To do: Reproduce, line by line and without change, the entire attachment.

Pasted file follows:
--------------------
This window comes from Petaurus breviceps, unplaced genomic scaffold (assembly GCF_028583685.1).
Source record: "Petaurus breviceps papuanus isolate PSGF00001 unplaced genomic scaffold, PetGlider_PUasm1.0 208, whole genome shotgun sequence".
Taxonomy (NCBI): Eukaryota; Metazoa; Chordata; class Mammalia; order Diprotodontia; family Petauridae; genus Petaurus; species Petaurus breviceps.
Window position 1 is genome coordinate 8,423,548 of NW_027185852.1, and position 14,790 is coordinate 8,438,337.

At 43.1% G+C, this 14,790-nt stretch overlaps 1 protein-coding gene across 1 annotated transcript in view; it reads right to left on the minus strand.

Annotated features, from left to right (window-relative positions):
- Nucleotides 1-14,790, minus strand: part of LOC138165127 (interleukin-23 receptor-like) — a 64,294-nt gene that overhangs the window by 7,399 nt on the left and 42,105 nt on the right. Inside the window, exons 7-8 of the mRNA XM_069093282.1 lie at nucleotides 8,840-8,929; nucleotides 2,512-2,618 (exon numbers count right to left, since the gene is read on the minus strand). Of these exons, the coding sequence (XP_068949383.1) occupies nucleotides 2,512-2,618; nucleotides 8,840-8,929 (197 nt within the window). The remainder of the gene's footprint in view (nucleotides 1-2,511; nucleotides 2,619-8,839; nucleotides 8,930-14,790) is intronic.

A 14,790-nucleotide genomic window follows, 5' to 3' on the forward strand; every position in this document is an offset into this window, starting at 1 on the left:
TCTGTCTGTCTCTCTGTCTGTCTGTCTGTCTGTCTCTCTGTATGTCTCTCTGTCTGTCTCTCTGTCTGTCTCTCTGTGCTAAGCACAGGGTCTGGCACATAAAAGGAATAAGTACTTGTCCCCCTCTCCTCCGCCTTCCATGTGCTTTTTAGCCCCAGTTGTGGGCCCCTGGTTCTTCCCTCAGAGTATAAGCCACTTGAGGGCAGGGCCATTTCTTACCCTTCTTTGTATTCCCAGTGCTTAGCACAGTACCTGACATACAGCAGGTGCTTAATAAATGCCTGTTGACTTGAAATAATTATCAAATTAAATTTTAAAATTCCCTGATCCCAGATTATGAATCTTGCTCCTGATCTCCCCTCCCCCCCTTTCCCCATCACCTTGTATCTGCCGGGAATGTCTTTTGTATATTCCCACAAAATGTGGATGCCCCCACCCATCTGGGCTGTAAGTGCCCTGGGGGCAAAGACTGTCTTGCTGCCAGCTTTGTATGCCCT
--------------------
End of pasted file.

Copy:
This window comes from Petaurus breviceps, unplaced genomic scaffold (assembly GCF_028583685.1).
Source record: "Petaurus breviceps papuanus isolate PSGF00001 unplaced genomic scaffold, PetGlider_PUasm1.0 208, whole genome shotgun sequence".
Taxonomy (NCBI): Eukaryota; Metazoa; Chordata; class Mammalia; order Diprotodontia; family Petauridae; genus Petaurus; species Petaurus breviceps.
Window position 1 is genome coordinate 8,423,548 of NW_027185852.1, and position 14,790 is coordinate 8,438,337.

At 43.1% G+C, this 14,790-nt stretch overlaps 1 protein-coding gene across 1 annotated transcript in view; it reads right to left on the minus strand.

Annotated features, from left to right (window-relative positions):
- Nucleotides 1-14,790, minus strand: part of LOC138165127 (interleukin-23 receptor-like) — a 64,294-nt gene that overhangs the window by 7,399 nt on the left and 42,105 nt on the right. Inside the window, exons 7-8 of the mRNA XM_069093282.1 lie at nucleotides 8,840-8,929; nucleotides 2,512-2,618 (exon numbers count right to left, since the gene is read on the minus strand). Of these exons, the coding sequence (XP_068949383.1) occupies nucleotides 2,512-2,618; nucleotides 8,840-8,929 (197 nt within the window). The remainder of the gene's footprint in view (nucleotides 1-2,511; nucleotides 2,619-8,839; nucleotides 8,930-14,790) is intronic.

A 14,790-nucleotide genomic window follows, 5' to 3' on the forward strand; every position in this document is an offset into this window, starting at 1 on the left:
TCTGTCTGTCTCTCTGTCTGTCTGTCTGTCTGTCTCTCTGTATGTCTCTCTGTCTGTCTCTCTGTCTGTCTCTCTGTGCTAAGCACAGGGTCTGGCACATAAAAGGAATAAGTACTTGTCCCCCTCTCCTCCGCCTTCCATGTGCTTTTTAGCCCCAGTTGTGGGCCCCTGGTTCTTCCCTCAGAGTATAAGCCACTTGAGGGCAGGGCCATTTCTTACCCTTCTTTGTATTCCCAGTGCTTAGCACAGTACCTGACATACAGCAGGTGCTTAATAAATGCCTGTTGACTTGAAATAATTATCAAATTAAATTTTAAAATTCCCTGATCCCAGATTATGAATCTTGCTCCTGATCTCCCCTCCCCCCCTTTCCCCATCACCTTGTATCTGCCGGGAATGTCTTTTGTATATTCCCACAAAATGTGGATGCCCCCACCCATCTGGGCTGTAAGTGCCCTGGGGGCAAAGACTGTCTTGCTGCCAGCTTTGTATGCCCT